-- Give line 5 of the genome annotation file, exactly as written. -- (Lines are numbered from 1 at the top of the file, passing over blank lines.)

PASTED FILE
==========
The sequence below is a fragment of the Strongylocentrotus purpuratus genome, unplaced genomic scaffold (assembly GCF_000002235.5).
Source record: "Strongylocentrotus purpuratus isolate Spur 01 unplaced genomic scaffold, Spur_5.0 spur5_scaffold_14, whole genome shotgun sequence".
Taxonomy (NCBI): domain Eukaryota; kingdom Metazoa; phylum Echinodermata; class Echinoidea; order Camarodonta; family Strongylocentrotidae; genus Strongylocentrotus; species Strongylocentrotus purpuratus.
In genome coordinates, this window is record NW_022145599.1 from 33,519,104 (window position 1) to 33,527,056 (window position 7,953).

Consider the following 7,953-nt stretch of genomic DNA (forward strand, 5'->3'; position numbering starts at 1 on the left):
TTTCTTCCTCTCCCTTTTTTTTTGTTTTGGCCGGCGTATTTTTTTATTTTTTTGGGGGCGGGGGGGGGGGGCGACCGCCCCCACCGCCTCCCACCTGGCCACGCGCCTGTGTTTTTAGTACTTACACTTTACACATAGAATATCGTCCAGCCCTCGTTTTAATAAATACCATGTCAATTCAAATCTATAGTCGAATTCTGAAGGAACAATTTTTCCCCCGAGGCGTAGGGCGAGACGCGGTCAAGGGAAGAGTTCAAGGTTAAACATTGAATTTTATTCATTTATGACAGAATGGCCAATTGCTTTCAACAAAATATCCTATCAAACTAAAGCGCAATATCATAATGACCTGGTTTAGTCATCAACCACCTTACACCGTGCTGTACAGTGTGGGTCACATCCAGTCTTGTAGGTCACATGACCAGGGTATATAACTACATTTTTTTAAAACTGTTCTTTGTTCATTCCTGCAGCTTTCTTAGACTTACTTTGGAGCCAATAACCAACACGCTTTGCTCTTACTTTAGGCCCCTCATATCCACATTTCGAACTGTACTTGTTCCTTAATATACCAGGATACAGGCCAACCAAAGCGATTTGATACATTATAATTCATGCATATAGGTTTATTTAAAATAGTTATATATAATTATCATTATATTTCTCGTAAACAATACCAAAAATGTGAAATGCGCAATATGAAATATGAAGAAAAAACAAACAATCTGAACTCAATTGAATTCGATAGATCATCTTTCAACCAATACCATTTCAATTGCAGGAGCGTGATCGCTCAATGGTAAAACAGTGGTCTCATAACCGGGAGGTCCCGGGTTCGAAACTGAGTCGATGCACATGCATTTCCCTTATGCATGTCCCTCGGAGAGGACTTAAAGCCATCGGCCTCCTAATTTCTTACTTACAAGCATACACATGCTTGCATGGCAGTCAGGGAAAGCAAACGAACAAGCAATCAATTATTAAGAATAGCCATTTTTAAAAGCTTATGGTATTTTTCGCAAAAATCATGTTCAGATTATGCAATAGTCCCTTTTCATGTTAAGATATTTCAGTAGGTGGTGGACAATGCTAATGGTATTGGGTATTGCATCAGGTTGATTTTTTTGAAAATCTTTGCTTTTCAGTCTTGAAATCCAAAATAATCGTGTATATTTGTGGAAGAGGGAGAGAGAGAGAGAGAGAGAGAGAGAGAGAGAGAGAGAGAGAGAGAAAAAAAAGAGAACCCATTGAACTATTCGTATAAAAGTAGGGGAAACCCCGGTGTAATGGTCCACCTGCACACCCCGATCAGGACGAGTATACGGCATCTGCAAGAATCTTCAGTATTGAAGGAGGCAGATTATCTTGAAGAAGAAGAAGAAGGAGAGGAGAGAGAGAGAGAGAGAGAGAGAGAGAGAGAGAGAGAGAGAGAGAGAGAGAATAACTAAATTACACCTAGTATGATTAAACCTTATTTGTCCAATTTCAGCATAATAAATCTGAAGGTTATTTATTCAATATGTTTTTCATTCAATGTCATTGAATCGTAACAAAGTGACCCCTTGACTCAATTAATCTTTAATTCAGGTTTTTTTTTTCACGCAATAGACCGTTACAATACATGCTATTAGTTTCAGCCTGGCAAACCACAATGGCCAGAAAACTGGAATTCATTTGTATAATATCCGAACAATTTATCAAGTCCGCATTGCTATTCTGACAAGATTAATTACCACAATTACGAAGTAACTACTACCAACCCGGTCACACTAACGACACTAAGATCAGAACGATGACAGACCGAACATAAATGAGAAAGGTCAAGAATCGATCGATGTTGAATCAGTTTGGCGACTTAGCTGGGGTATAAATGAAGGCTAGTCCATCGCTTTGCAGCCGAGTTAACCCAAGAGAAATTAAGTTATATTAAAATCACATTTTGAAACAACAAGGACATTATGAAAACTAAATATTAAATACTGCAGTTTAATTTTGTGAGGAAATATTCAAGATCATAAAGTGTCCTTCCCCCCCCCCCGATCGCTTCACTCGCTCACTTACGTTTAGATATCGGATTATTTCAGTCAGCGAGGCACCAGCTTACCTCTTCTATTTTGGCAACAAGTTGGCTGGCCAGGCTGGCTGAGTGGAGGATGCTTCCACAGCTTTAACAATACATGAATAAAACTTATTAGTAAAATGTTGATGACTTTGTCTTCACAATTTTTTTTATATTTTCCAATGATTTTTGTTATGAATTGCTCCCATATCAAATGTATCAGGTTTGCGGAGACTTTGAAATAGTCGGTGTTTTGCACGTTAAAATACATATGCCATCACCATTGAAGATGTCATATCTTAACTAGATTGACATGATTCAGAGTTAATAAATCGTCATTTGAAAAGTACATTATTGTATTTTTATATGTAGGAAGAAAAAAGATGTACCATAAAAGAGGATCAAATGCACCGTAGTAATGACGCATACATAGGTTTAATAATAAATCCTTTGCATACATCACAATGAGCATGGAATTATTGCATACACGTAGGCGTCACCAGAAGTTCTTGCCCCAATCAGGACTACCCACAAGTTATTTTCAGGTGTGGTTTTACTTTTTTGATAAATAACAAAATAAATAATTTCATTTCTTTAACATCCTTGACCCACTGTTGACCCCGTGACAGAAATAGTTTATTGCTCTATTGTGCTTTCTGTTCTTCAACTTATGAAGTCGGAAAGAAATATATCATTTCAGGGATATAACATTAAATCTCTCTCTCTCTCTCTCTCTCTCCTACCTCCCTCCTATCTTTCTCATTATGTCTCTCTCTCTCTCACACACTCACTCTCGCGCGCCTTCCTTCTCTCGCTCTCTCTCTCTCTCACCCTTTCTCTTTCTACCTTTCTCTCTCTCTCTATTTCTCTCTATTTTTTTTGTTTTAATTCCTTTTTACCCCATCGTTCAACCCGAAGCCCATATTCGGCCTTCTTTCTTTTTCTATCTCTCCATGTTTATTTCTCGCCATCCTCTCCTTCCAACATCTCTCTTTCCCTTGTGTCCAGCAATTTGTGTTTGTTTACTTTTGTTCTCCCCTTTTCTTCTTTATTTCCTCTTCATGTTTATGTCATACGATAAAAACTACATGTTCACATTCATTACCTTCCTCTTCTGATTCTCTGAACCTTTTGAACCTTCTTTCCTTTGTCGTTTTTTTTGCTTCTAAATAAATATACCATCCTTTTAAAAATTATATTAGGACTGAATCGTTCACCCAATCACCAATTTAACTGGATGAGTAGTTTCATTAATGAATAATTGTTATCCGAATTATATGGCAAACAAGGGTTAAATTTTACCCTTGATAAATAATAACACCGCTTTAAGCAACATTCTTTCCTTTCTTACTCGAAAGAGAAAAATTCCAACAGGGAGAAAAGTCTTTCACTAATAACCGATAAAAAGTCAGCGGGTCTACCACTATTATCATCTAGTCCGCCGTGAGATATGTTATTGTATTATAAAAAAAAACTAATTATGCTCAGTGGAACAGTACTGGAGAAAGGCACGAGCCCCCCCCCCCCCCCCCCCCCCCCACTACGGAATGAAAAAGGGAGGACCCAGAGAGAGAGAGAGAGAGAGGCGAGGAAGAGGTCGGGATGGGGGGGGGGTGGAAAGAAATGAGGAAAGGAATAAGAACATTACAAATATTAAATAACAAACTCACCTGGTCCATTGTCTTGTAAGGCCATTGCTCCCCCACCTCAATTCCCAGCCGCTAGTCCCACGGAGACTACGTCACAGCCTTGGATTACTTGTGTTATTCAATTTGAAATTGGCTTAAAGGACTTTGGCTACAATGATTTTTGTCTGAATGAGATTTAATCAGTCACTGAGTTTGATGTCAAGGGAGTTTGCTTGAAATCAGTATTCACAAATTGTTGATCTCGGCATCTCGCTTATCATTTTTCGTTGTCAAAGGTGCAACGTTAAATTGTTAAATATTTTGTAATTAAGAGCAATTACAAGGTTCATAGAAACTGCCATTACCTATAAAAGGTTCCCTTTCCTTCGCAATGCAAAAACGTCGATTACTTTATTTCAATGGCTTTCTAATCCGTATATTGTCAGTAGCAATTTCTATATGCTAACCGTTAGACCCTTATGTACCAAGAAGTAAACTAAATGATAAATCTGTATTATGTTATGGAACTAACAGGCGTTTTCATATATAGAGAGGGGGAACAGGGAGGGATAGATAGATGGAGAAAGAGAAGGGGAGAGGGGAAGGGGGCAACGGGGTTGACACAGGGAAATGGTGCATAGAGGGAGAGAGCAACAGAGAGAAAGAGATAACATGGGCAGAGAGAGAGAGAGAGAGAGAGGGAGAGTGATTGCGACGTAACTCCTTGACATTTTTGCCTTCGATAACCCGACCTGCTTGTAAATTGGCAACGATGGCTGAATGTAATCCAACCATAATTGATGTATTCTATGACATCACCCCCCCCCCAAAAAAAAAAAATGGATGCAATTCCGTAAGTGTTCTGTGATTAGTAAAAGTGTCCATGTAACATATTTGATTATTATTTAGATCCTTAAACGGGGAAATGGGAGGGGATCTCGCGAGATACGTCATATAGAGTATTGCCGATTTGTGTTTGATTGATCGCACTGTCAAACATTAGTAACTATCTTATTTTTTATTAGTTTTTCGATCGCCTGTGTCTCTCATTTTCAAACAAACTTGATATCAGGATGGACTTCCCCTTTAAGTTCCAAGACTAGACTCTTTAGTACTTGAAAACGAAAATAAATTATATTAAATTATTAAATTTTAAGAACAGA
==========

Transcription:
Consider the following 7,953-nt stretch of genomic DNA (forward strand, 5'->3'; position numbering starts at 1 on the left):